There is an evident counterpart to the Mosaic monthly institution in the blessed age that is coming with the advent of the saints to power. It is” from one new moon to another”, as well as from Sabbath to Sabbath, that all flesh appears in the temple courts to worship (Isa. 66:23). It is “every month” or once a month, that the Apocalyptic wood of life (the saints) yields its fruit for the healing of the nations (Rev. 22:2), and it is “according to his months” that the literal tree on both sides of the temple river yields its fruit “whose leaf shall not fade, neither shall the fruit thereof be consumed … the fruit thereof shall be for meat, and the leaf thereof for medicine” (Ezek. 47:12). There will be no monotony in a state of things in which the whole population is roused with the advent of every new moon in the heavens to a special service of worship and praise, and a special distribution of healing and blessing. The prospect of the Kingdom is a prospect of an endless succession of joyful activities.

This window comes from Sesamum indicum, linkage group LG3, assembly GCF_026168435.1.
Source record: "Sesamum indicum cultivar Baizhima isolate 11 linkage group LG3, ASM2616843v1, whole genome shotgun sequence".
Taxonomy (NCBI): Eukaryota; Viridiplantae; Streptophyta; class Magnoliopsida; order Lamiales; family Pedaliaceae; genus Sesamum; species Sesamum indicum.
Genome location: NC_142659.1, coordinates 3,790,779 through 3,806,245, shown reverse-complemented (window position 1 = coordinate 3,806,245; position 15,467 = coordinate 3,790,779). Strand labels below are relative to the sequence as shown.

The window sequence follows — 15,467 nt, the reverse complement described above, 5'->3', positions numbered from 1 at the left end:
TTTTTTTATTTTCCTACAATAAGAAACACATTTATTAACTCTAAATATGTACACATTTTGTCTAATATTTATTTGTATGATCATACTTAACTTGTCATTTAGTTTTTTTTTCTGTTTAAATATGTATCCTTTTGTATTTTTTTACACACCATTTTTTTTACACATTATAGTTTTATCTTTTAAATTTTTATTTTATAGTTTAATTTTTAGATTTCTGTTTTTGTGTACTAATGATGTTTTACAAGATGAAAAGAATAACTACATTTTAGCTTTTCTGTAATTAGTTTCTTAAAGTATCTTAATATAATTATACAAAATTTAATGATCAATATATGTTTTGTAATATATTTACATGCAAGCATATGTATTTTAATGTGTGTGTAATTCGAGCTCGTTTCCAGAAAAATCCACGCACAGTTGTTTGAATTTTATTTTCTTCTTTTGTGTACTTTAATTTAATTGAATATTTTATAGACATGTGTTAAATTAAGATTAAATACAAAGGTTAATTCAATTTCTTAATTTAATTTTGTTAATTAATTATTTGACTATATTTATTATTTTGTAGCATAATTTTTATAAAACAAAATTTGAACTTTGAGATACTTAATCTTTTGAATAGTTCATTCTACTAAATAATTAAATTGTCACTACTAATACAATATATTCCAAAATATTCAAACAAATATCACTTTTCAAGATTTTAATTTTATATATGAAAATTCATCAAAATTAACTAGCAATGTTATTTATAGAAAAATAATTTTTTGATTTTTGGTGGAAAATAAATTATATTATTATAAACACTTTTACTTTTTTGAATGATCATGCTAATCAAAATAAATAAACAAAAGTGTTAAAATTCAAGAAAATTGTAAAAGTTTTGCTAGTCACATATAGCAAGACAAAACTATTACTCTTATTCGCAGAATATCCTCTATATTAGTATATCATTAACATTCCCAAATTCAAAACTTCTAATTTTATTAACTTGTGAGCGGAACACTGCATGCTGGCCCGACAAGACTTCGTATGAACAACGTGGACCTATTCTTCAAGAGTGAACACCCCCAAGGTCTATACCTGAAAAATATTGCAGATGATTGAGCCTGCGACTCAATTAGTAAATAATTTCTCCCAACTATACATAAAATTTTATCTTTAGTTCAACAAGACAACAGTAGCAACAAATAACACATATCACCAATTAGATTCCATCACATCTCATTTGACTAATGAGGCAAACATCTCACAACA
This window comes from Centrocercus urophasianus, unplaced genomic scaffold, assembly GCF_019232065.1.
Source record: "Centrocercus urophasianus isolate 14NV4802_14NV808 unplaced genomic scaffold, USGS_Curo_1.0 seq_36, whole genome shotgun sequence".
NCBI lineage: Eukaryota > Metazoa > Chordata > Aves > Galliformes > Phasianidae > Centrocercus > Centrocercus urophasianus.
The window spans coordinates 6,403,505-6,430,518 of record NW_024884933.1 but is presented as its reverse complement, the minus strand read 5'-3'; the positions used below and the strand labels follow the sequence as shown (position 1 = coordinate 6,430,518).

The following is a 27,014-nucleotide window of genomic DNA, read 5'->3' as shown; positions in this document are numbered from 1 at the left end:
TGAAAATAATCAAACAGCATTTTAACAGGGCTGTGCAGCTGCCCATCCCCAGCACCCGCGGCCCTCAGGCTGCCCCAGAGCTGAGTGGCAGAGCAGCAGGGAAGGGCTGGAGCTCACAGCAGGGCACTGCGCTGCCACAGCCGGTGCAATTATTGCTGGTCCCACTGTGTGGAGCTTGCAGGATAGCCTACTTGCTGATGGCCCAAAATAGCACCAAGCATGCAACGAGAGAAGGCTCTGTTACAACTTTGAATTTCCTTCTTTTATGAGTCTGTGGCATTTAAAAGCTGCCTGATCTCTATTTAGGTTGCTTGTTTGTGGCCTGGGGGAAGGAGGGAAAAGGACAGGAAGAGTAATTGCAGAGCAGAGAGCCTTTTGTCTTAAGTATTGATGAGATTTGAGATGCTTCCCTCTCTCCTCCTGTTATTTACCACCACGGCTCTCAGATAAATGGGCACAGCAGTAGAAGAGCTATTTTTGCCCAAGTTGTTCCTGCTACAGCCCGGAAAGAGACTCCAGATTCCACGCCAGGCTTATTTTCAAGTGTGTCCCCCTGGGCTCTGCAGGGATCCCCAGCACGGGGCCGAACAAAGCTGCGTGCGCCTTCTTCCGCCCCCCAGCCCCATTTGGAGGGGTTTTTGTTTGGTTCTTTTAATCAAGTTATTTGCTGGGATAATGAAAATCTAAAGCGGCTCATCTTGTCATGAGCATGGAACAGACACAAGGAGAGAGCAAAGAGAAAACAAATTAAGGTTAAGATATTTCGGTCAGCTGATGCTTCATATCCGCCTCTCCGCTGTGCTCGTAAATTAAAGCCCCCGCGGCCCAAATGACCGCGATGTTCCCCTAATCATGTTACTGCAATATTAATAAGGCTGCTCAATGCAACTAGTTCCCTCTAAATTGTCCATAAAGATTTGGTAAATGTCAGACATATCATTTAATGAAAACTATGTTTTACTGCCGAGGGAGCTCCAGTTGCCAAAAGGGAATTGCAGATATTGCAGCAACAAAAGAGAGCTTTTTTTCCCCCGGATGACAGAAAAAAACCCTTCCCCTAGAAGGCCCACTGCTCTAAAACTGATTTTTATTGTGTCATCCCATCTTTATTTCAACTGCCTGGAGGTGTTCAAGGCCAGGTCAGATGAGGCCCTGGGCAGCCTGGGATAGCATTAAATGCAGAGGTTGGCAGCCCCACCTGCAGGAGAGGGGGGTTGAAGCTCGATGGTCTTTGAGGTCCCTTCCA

But what nation, as at present constituted, would care for the activities of holiness? It is “when thy judgments are made manifest” that “all nations will come and worship before Thee” (Rev. 15:4; Psa. 86:9; 22:27–29; 102:16–22; Isa. 26:9). Till then, the only kind of activity that appeals to the general taste is the activity of the racecourse or the circus, or the theatre, and other polluted forms of public life. There are to be “new heavens and new earth wherein dwelleth righteousness” Among many detailed features of delightfulness will be the monthly recurrence of special feasts of praise, joy, and blessing.